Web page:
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cigar boxes, or for selling the same, or offering them for sale, without defacing or destroying the stamps.

SECTION 33, enacts that tonnage duties shall be levied but once within one year.

SECTION 34, which concludes the amendatory Law of 1867, repeals the tax upon advertisements, and gross receipts of toll roads, with the usual saving clause for accrued rights and penalties under all former acts relating to the Internal Revenue.

This rapid analysis of the Law of 1867, will give some idea of the topics which have engaged the attention of Congress in its enactment.

The Compiler has retained in this edition of the work the entire Law of 1864 as amended in 1866, with the full body of notes and references of other editions, superadding as a Supplement the Statute of the present winter, and a carefully prepared collection of the leading decisions and rulings of the Commissioner, Hon. E. A. Rollins, and his efficient Deputies, who, from their extended experience in the administration of the system, and their unremitting labors, have afforded the subordinate officers of the revenue invaluable assistance, and the country the fullest guaranty of a faithful and wise performance of important and arduous duties.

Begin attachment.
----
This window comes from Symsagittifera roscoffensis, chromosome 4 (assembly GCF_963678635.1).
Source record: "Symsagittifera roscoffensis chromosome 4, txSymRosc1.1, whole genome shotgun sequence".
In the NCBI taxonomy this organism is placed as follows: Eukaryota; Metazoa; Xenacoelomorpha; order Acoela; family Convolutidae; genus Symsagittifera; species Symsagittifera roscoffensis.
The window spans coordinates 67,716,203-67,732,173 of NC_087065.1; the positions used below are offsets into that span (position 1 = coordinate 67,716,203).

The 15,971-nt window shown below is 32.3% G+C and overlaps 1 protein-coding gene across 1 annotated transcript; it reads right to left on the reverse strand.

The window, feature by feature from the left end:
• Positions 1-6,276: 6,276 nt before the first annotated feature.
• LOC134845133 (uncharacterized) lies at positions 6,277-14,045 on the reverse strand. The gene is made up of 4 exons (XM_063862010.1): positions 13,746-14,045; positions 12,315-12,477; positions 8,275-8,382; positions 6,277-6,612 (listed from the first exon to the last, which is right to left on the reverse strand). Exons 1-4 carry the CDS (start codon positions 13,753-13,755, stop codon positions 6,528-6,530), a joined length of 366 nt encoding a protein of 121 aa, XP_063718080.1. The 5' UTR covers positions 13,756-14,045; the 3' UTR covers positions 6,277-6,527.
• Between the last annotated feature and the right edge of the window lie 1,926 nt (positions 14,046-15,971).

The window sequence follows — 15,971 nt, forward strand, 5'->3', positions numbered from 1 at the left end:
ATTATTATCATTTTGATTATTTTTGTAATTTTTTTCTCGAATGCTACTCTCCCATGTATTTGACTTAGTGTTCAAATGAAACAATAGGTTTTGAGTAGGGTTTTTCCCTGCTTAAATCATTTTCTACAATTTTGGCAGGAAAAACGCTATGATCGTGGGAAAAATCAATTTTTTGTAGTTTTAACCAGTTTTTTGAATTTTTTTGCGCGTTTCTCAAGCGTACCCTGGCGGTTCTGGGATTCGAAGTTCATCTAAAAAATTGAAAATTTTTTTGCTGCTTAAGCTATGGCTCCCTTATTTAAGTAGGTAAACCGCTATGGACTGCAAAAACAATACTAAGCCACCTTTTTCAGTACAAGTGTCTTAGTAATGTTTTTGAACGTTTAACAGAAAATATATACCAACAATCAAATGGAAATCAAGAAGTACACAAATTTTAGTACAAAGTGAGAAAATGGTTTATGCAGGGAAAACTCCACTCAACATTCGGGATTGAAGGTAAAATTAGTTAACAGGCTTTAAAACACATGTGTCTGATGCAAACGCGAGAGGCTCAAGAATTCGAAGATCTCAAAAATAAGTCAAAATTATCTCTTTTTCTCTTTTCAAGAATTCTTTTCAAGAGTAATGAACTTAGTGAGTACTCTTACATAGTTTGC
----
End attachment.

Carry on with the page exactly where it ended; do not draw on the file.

In the Appendix will be found extracts from carefully prepared circular instructions issued by the Department, portions of which are to some extent inapplicable to the present Law, but all useful for reference and guide, and quite essential to be thoroughly understood by all revenue officers.

The immediate assessment of the Annual Tax, with its engrossing duties devolved upon an Assessor, and the limited time allowed the Editor to prepare a treatise upon topics far more deserving of greater research, and better analysis, must be his apology for the errors, omissions and incompleteness, which may here be discovered. He submits this third compilation of the Revenue Law, to the public, trusting it will be found convenient and useful. CHARLES N. EMERSON.

PITTSFIELD, March 10, 1867.


THE numbers of the sections of the act of June 30, 1864, as amended by the act of March 3, 1865, are herein retained. Also the numbers of the unrepealed sections of these acts, and of such acts of Congress deemed applicable to the Internal Revenue Law, which were incorporated by the Treasury Department in the official copy of the act of 1864.

The provisions of the law of July 13, 1866, whether as new and complete sections, or as amendment of previous statutes, are printed in brackets, thus, [] and inserted in their appropriate places.

The law of March 2, 1867, is published in order of sections, at beginning of Supplement.


The law of 1864 as amended was printed, in part, from manuscript, and a few errors escaped notice, viz:

On page 27, three lines from foot, for "two years" read fifteen months.

On page 132, two lines from foot, read "proposed but not finally adopted in the Senate," in place of "effected." (The change was effected by act of March 2, 1867, q. v.)

On page 180, line 25, erase "pumps."

Internal Revenue Guide.

LAW OF 1866.